Developer: Team6 Game Studios
Publisher: Lion Castle Entertainment
Genre: Arcade, Racing, Classics
Platform: Xbox One (Also available on PlayStation 4 and Nintendo Switch)
Age Rating: PEGI 3
Release Date: 23/02/2021
A code was provided for review purposes.
The Return of The Arcade Taxi Game?
I have fond memories of playing Crazy Taxi on my SEGA Dreamcast in the noughties. When offered the chance to try out Taxi Chaos – a perceived spiritual successor to Crazy Taxi – I was keen to see whether the classic arcade racer’s gameplay could be brought back to modern screens in style. I was also curious about whether I had improved my virtual driving skills in that time. Perhaps unsurprisingly, I haven’t.
Developed by Team6 Game Studios and published by Lion Castle Entertainment, Taxi Chaos follows the classic premise of picking up and dropping off customers in the fastest times possible. This is often achieved through unorthodox driving, crazy route choices, and questionable decision-making. Playing as either the seasoned Italian cab driver Vinny, or the self-proclaimed “influencer” Cleo, you must serve as many customers as possible before time runs out.
Players can attempt to beat their high scores and rake in the most cash in Taxi Chaos‘ Arcade and Pro modes, or else enjoy a more relaxed experience in Free Roam. For those wanting to explore the unique characters’ stories, or get to know New Yellow City better, Free Roam is ideal. Here, you can learn the controls and best routes without the added pressure of a timer.
No matter which mode you play, each potential customer is colour-coded from green to red depending on their destination. This colour indicates the distance to their destination and, consequently, potential difficulty. You are rewarded with extra profits for taking risks, straying from established paths, and leaping over rooftops to cut corners. Sadly, however, rooftop routes are scarce. This largely limits the bizarre “jump” functionality of your vehicle to hopping over other cars, pedestrians, and urban obstacles.
A Not-So-Chaotic Throwback
For a game called Taxi “Chaos”, the gameplay lacks spontaneity and chaotic essence. Opportunities for truly wild driving are limited, especially as there is no way to manually drift. Boosting requires holding both accelerate and brake to activate, making it useless unless grinding your car to a halt. When time is of the essence, slowing down is not ideal, and to stop entirely is madness. As such, the boost functionality saw very little use from me. The controls should be rebound, as to make the feature accessible while driving, for it to be of any real use.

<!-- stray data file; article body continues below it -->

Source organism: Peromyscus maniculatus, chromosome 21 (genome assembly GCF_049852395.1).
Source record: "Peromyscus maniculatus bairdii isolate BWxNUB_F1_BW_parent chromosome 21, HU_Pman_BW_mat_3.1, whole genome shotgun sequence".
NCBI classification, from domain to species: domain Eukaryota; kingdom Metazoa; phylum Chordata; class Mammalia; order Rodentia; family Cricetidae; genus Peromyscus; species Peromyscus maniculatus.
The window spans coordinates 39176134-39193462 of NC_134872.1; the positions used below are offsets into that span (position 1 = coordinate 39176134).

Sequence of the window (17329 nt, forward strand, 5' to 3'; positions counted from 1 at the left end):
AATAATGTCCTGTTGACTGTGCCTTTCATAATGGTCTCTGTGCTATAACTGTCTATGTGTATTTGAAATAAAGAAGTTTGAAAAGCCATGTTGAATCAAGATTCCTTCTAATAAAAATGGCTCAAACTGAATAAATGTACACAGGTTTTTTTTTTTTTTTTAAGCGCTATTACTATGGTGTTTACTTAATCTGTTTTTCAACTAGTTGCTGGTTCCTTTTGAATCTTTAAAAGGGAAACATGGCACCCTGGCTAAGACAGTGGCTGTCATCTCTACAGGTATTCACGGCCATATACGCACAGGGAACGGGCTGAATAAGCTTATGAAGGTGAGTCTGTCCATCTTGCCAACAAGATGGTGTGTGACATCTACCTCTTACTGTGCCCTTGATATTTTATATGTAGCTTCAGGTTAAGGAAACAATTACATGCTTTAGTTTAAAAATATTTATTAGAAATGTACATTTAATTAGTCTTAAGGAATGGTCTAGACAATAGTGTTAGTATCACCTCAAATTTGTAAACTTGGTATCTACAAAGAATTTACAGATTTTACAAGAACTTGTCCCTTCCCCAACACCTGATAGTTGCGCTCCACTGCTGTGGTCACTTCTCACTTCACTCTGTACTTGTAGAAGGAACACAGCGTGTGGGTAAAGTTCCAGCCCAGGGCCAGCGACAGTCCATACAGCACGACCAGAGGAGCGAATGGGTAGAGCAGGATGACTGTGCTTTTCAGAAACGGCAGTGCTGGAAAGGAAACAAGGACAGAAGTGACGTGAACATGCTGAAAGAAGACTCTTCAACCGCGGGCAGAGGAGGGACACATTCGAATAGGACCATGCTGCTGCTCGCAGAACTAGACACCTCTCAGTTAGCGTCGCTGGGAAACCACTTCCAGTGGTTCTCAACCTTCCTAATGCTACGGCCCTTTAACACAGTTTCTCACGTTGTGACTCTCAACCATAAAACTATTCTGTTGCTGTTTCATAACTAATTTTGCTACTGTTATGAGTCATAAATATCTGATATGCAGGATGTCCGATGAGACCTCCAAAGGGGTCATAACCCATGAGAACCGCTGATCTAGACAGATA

Since launch, additional pedestrians and vehicles have been added to the streets. Despite this, New Yellow City still lacks variety in its design, and does not feel densely-populated. Every street looks virtually identical, with few landmarks to identify where you are or which direction you are driving in. The lack of minimap, or map in the menu, is an oversight, and would have improved the casual experience massively. Pro Mode removes the directional arrow, and it easily could have removed the minimap too if available.
Crashes and collisions with other vehicles are, in all honesty, dull. Countless times I was stopped dead by trees, yet could knock down lampposts with reckless abandon. These confusing and inconsistent obstacle mechanics make driving carefully more appealing than driving chaotically, completely contradicting the intended appeal of Taxi Chaos. I don’t expect to be able to drive through anything in my path, of course, but would appreciate greater consistency.